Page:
•High efficiency due to optimum utilization of the fuel quality and consideration of the relevant engine status

•Logistics advantages with regard to fuel availability

•Lower consumption and higher torque over the entire upper load range (corresponding to the fuel quality used).

Design of knock control system
The M54, the M52 and the M43 are equipped with a cylinder bank-selective, adaptive knock control system. A double knock sensor detects combustion knock. The sensor signals are evaluated in the DME control unit.

The knock sensor is a piezo-electric structure-borne noise microphone. It picks up the structure-borne noise and converts it into voltage signals.

Function of the knock control system
If knocking occurs, the ignition is retarded for a certain number of working cycles and then gradually approaches the original value. The retard setting can be controlled individually for each cylinder bank (cylinder bank selective).

In the event of the knock sensor failing, a fault code is entered in the fault code memory of the DME control unit. In the case of fault, the engine is protected by constant retard setting of the ignition timing.

Installation Locations/Conditions
The double knock sensor is secured by means of an 8 mm screw on the water jacket of the engine block between both cylinder banks. It is arranged such that each sensor monitors one cylinder bank.

Only screw locking compound may be used to lock the screws. Washers, spring washers or serrated lock washers must under no circumstances be used.

Self-diagnosis and emergency operation of the knock control system
Self-diagnosis of the knock control system includes following checks:

•Check for sensor signal interference/line break, plug connector defective etc.

•Self-test of entire evaluation circuit

•Check of basic engine noise level detected by the knock sensor

The knock control system is switched off if a fault is found during the course of one of these checks. The emergency program adopts the task of controlling the ignition timing. At the same time, a defect code is stored in the defect code memory. The emergency program ensures damage-free operation as from minimum RON 91. It depends on the engine load, speed and temperature.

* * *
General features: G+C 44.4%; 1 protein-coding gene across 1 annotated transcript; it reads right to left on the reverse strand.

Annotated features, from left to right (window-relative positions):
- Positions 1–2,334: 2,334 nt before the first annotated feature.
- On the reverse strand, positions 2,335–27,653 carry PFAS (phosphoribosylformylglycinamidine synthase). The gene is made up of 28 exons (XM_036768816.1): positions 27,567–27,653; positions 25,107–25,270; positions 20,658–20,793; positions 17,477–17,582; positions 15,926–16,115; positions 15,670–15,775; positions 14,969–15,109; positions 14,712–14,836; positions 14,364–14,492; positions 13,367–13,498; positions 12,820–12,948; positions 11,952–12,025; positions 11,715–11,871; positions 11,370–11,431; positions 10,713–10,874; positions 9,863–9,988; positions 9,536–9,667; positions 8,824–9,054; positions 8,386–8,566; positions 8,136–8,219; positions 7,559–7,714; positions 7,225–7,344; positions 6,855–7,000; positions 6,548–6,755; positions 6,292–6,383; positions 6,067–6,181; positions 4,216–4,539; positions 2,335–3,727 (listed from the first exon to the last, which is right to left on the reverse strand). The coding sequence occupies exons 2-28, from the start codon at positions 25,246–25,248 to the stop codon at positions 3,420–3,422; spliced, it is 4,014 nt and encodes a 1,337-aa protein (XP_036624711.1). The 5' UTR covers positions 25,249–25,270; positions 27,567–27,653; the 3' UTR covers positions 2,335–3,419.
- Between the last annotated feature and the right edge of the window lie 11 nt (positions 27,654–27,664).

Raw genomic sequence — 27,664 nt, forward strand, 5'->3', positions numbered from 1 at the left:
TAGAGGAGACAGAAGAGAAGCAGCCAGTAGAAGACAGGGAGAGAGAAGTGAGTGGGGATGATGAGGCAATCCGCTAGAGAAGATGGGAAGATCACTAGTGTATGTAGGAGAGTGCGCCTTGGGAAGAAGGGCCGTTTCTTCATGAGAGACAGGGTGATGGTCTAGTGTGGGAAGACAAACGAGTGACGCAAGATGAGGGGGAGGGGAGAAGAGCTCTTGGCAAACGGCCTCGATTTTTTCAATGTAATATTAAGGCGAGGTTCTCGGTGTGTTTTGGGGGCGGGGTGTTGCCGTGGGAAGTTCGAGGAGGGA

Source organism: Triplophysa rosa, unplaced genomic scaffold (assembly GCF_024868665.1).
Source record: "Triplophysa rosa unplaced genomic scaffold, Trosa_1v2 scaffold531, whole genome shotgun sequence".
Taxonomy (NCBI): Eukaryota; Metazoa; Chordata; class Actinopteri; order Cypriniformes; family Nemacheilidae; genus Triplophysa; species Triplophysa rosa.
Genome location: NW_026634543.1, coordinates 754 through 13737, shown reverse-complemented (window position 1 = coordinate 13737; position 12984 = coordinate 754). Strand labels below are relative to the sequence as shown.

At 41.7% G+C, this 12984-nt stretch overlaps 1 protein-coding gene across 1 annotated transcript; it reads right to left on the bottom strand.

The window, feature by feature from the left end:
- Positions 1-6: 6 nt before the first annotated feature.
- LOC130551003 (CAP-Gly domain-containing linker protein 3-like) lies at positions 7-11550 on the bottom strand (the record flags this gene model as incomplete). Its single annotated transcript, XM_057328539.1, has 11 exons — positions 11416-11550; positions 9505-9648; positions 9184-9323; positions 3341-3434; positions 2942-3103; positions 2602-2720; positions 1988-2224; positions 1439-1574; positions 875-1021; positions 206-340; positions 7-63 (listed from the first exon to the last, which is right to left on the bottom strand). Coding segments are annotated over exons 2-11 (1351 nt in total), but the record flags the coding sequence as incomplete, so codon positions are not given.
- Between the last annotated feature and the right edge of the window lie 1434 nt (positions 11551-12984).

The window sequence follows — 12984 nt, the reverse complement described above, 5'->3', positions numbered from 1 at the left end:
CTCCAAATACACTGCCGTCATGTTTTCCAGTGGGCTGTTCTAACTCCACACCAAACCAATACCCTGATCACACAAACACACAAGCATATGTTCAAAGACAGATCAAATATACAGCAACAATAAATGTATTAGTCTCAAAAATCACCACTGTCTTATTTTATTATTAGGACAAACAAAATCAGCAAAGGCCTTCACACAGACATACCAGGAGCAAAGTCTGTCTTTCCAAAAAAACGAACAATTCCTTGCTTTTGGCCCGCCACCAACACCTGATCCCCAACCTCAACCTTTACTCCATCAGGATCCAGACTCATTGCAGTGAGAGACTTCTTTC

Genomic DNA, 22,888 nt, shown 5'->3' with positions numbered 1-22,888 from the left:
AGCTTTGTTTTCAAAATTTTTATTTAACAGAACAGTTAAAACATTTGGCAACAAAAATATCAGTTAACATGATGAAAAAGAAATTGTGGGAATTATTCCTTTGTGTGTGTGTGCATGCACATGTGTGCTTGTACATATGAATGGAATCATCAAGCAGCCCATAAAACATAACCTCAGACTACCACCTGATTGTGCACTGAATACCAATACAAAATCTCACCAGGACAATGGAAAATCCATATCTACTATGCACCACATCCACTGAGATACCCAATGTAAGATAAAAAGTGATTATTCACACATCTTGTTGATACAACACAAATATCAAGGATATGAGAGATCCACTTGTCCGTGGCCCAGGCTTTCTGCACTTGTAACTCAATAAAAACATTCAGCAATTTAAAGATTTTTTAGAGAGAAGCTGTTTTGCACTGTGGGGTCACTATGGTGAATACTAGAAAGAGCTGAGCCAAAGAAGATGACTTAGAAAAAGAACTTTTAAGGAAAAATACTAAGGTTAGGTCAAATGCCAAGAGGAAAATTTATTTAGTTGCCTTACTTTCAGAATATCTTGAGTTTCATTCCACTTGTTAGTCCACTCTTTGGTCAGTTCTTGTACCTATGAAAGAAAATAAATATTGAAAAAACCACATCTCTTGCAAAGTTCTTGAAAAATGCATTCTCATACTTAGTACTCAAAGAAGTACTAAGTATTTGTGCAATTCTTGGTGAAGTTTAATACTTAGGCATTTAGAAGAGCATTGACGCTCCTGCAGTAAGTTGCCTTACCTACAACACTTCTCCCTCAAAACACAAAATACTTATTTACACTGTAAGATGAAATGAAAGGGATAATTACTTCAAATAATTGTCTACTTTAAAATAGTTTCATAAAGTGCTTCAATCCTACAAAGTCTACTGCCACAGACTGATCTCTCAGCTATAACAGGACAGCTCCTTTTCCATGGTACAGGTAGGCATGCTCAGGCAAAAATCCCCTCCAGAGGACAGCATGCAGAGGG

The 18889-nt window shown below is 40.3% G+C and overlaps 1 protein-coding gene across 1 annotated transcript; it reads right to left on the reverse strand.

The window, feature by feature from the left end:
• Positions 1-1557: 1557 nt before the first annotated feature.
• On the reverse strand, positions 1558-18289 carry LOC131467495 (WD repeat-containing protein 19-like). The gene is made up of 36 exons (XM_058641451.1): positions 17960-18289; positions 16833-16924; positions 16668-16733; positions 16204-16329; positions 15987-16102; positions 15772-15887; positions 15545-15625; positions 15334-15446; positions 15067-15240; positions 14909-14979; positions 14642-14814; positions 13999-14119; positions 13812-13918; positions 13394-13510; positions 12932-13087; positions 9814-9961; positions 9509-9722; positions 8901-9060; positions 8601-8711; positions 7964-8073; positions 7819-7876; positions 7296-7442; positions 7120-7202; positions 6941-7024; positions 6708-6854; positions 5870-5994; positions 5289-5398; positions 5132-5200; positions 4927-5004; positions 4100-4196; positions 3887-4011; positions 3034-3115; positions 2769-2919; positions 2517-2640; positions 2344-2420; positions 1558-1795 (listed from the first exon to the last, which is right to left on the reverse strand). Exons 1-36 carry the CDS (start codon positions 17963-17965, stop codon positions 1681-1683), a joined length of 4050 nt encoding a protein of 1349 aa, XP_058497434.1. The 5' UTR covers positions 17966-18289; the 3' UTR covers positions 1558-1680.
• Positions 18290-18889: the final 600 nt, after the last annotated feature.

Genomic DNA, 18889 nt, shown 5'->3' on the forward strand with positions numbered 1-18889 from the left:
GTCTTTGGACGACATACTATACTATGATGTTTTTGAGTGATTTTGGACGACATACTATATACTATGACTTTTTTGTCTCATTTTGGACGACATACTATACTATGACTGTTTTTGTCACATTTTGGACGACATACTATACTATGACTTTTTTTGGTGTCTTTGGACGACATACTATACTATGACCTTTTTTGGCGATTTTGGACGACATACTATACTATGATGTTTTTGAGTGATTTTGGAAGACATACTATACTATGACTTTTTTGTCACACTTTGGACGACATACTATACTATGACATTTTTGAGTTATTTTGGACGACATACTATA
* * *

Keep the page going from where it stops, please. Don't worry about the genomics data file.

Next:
#################

Regards
RDL

bluebee 05-20-2011 07:05 AM

Quote:

Originally Posted by rdl (Post 6078166)
description of knock control

Very interesting.

I'll add this to the bestlinks.

BTW, notice it didn't say anything about retarding the timing reducing compression. The only statements about compression are the typical ones for what causes knocking in the first place (which is a different thing).

96 GGM 528I 05-20-2011 07:28 AM

"If the spark occurs too retarded relative to the piston position, maximum cylinder pressure will occur after the piston is already traveling too far down the cylinder. This results in lost power, high emissions, and unburned fuel."~Wikipeda

Like I said the pulling of timing reduces cylinder pressures lowering stress on the motor so that it will stop knocking. As the poster above me and I previously said the sensor interprets a certain frequency as knock and retards timing. If your car is throwing the code it has been reading knock so often that it no longer assumes it to be cause by bad fuel, vacuum leaks, or any other problem but rather lies in the sensor itself. Like I said just to double check that it is the fact that some of the shielding is damaged causing the bad reading I would read the plugs that will tell you if the cylinder is pre igniting. I have been using stand alone computers to tune modified engines for a number of years and am quite familiar with knock sensors and such. Also on extremely modified engines the sound that represents knock can change as your piston surfaces change to machined forged aluminum and cams change to aggressive cuts. So that is one reason why we use stand alone systems on extremely modified engines because factory knock sensors will kill timing on a built motor in some cases.

Below are some links about the shielded wire on knock sensors. Like I said in my first post in short Yes wire damage even insignificant will cause interference.

http://www.supraforums.com/forum/sho...-sensor-rewire

http://www.dsmtuners.com/forums/tuni...esistance.html

http://www.dsmtuners.com/forums/newb...ck-sensor.html

http://www.yotatech.com/f116/knock-s...ed-huh-105393/

How to read plugs http://www.nightrider.com/biketech/spkplghnbook.htm

bluebee 05-20-2011 08:51 AM

Quote:

Originally Posted by 96 GGM 528I (Post 6078432)
maximum cylinder pressure will occur after the piston is already traveling too far down the cylinder

Ah, my mistake. I read "compression" when you were actually talking about "cylinder pressure". My fault.

I don't equate 'compression' with 'maximum cylinder pressure' because the former is mechanical (measured without any spark plugs or spark involved - but with valve timing a key component) while the latter is due to the result of flame front dynamics inside the cylinder (where both spark & valve timing are involved).

96 GGM 528I 05-20-2011 09:32 AM

"When it hears this pinging it will pull timing to the motor as an effort to lower cylinder pressures which relieves stress on the engine." ~Quoted from my first post

Sorry for the confusion and I will try to be more clear in my post. Sometimes I get all wrapped up thinking about it and it comes out poorley. I am a Mechanical Engineer and our college curriculum had Technical Report Writing instead of a normal writing class and they defiantly didn't focus to much on sentence structure but rather report material. Again I apologize for any confusion.